photo of Rachel Stenner

Dr Rachel Stenner

Post:Lecturer in English Literature 1350-1660 (English)
Location:ARTS B B331
Email:R.J.Stenner@sussex.ac.uk

Telephone numbers
Internal:7353
UK:01273 877353
International:+44 1273 877353

Research expertise:
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Biography

I went to a comprehensive school and community college in Somerset. After a false start studying French and German, I settled into my studies at the University of Kent, doing a BA in English Literature then an MA in Postcolonial Studies. This MA was funded by the Arts and Humanties Research Council. After graduating, I worked in the legal sector for several years whilst longing to be back in academia. So I returned to study as a mature student at the age of 31. I completed a self-funded MA in English Literature part time, followed by my PhD in Early Modern Literature at the University of Bristol. My PhD was fully funded by a University Postgraduate Research Scholarship. I then became a Teaching Fellow in Early Modern Literature at Bristol for a year, before moving to the University of Sheffield for three years as a Teaching Associate in Renaissance Literature. In 2018, I joined the University of Sussex as Lecturer in English Literature 1350-1660. 

My research is about the literature and culture of the late medieval and early modern periods, with a particular emphasis on Tudor writers, print culture, and book history. My monograph, The Typographic Imaginary in Early Modern English Literature (Routledge, 2018) analyses authors from William Caxton to Alexander Pope. This book asserts that writers develop a shared set of techniques when they depict printing houses, printers, text-making technologies, and other phenomena of the world of print. The writers I study here engage what I call the typographic imaginary to evaluate their place, and the place of the literary, in a rapidly changing media environment. I have also recently edited a collection of essays for The Manchester Spenser. Rereading Chaucer and Spenser: Dan Geffrey with the New Poete (Manchester University Press, 2019) offers fresh approaches to the relationship between these two central poets in the English tradition.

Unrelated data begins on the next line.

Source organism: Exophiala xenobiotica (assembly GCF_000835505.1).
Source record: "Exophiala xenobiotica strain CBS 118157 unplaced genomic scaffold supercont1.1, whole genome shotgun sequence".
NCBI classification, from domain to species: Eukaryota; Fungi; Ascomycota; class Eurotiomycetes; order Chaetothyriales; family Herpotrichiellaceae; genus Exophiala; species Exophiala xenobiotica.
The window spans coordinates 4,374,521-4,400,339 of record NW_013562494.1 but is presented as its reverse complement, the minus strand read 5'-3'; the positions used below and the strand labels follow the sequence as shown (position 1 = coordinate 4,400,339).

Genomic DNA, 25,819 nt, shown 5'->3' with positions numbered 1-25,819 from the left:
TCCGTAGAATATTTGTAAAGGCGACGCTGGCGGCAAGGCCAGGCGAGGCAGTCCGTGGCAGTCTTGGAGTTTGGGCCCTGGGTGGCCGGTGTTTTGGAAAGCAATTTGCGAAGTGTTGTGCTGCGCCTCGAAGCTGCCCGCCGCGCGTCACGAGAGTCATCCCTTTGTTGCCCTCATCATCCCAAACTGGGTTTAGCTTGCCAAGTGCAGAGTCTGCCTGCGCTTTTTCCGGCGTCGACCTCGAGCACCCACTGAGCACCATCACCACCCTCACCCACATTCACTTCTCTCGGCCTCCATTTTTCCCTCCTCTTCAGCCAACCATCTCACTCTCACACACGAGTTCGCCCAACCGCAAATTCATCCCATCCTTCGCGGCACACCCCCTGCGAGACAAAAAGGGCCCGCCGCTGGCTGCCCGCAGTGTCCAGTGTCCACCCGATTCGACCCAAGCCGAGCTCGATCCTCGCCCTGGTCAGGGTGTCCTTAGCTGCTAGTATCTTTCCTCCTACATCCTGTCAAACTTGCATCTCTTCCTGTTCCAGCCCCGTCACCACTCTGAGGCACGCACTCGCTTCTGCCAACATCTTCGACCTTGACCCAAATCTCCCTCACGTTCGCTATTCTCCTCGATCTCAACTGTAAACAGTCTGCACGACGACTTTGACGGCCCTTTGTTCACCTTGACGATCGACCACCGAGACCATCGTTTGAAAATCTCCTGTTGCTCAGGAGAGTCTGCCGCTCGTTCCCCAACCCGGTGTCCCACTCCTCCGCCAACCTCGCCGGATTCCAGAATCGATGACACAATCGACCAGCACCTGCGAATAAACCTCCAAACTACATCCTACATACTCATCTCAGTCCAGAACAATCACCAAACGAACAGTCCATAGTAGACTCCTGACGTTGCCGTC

My next major project is a monograph on the mid-Tudor satirist, William Baldwin, author of, amongst other things, a novel about speaking cats. With colleagues from Sheffield, I have adapted Beware the Cat for performace. This area of my work has generated my growing interest in early modern animal studies. 

I am the founder member of the Print Culture, Agency, Regional Identity network. This is a collaborative multidisciplinary project that explores how print culture in the handpress period articulated regional identities in the British Isles. The life-writing of early modern printers and booksellers is my focus here, building on my interest in the genres that workers in the book trade adopt to explore literary labour, and to define their professional identities.

I am a member of the Society for Renaissance Studies, sit on the Publications Committee of the Printing Historical Society, and am an associate member of the Centre for Printing History and Culture. I regularly review books on early modern, medieval and book historical subjects; you can read more about this work here.

Don't hesistate to email me if you would like to discuss PhD supervision on any of the above or related topics. 

Role

Lecturer in English Literature 1350-1660